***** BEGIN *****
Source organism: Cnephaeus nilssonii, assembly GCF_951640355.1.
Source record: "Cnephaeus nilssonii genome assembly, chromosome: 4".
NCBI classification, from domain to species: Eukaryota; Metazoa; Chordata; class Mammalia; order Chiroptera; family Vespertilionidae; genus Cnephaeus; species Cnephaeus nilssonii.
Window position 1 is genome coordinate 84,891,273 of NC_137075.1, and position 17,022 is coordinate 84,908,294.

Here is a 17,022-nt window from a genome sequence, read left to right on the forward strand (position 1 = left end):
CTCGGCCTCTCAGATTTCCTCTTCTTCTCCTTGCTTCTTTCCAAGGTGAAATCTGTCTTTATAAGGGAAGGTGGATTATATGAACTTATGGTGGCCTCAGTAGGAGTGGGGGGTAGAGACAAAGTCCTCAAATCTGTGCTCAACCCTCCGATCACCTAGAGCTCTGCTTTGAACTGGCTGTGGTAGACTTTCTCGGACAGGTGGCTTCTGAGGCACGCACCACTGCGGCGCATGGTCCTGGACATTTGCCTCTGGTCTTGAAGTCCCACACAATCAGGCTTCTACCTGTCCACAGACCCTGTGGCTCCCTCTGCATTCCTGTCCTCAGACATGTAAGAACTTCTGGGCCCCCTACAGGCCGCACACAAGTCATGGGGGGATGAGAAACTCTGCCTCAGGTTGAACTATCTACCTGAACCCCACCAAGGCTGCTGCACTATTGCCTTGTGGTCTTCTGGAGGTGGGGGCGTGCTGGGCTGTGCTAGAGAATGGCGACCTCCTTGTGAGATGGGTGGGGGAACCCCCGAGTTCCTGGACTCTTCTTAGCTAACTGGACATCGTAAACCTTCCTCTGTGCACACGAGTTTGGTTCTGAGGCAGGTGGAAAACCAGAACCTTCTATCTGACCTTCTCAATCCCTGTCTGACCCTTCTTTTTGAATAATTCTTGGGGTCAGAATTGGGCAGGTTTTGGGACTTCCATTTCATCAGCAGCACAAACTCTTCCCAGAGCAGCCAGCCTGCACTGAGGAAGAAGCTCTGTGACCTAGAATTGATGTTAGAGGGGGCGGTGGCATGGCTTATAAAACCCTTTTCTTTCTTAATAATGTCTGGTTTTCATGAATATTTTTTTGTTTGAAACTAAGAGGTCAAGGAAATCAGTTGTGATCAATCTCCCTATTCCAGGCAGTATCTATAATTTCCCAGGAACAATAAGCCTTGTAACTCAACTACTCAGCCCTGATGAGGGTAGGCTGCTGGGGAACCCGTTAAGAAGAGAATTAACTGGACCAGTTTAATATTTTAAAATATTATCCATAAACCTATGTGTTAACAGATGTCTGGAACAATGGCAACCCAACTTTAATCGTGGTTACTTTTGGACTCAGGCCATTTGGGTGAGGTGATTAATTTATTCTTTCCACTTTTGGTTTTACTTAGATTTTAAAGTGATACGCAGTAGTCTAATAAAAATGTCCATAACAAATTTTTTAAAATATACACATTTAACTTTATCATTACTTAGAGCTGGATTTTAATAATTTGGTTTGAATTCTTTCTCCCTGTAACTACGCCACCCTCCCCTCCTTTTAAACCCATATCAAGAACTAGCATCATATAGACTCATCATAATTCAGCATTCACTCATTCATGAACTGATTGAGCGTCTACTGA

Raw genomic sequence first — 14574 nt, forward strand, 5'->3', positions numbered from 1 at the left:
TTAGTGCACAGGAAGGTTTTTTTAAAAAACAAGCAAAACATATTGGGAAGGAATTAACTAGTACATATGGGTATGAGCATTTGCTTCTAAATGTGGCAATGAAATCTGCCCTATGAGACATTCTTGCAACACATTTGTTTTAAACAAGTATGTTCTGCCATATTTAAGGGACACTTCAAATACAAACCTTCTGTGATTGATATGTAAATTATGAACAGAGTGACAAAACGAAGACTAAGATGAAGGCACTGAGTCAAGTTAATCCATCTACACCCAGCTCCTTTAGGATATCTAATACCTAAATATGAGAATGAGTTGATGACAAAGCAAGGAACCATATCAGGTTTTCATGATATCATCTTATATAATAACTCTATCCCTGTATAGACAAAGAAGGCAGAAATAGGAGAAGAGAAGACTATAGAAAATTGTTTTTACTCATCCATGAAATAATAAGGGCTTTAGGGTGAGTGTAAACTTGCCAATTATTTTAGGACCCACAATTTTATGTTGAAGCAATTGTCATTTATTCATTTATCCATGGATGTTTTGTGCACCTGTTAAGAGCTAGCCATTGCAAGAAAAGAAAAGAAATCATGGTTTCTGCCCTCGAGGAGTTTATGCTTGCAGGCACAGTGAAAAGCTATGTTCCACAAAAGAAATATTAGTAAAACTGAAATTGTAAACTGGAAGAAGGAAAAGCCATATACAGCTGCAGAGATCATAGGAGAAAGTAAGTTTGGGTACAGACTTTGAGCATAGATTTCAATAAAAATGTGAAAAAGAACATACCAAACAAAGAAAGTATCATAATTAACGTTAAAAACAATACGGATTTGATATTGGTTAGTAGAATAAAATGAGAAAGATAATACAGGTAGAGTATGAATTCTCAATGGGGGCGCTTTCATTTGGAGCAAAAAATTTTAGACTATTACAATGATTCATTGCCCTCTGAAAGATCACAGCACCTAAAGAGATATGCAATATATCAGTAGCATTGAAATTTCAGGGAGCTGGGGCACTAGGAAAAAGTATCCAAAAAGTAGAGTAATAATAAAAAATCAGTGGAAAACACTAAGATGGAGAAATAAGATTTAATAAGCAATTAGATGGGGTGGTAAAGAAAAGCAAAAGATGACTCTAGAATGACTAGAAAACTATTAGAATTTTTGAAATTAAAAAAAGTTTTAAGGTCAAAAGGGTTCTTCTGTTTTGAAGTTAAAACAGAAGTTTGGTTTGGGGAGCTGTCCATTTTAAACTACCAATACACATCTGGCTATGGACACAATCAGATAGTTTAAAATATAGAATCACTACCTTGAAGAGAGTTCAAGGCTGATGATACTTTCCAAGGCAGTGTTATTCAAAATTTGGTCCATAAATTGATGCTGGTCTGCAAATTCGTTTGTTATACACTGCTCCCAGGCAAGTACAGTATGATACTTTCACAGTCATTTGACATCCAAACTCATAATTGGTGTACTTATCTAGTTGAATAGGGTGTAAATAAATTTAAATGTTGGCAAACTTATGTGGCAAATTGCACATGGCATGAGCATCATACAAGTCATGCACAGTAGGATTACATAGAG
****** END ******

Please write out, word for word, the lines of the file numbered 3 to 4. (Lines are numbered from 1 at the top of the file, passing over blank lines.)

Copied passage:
NCBI classification, from domain to species: Eukaryota; Metazoa; Chordata; class Mammalia; order Chiroptera; family Vespertilionidae; genus Cnephaeus; species Cnephaeus nilssonii.
Window position 1 is genome coordinate 84,891,273 of NC_137075.1, and position 17,022 is coordinate 84,908,294.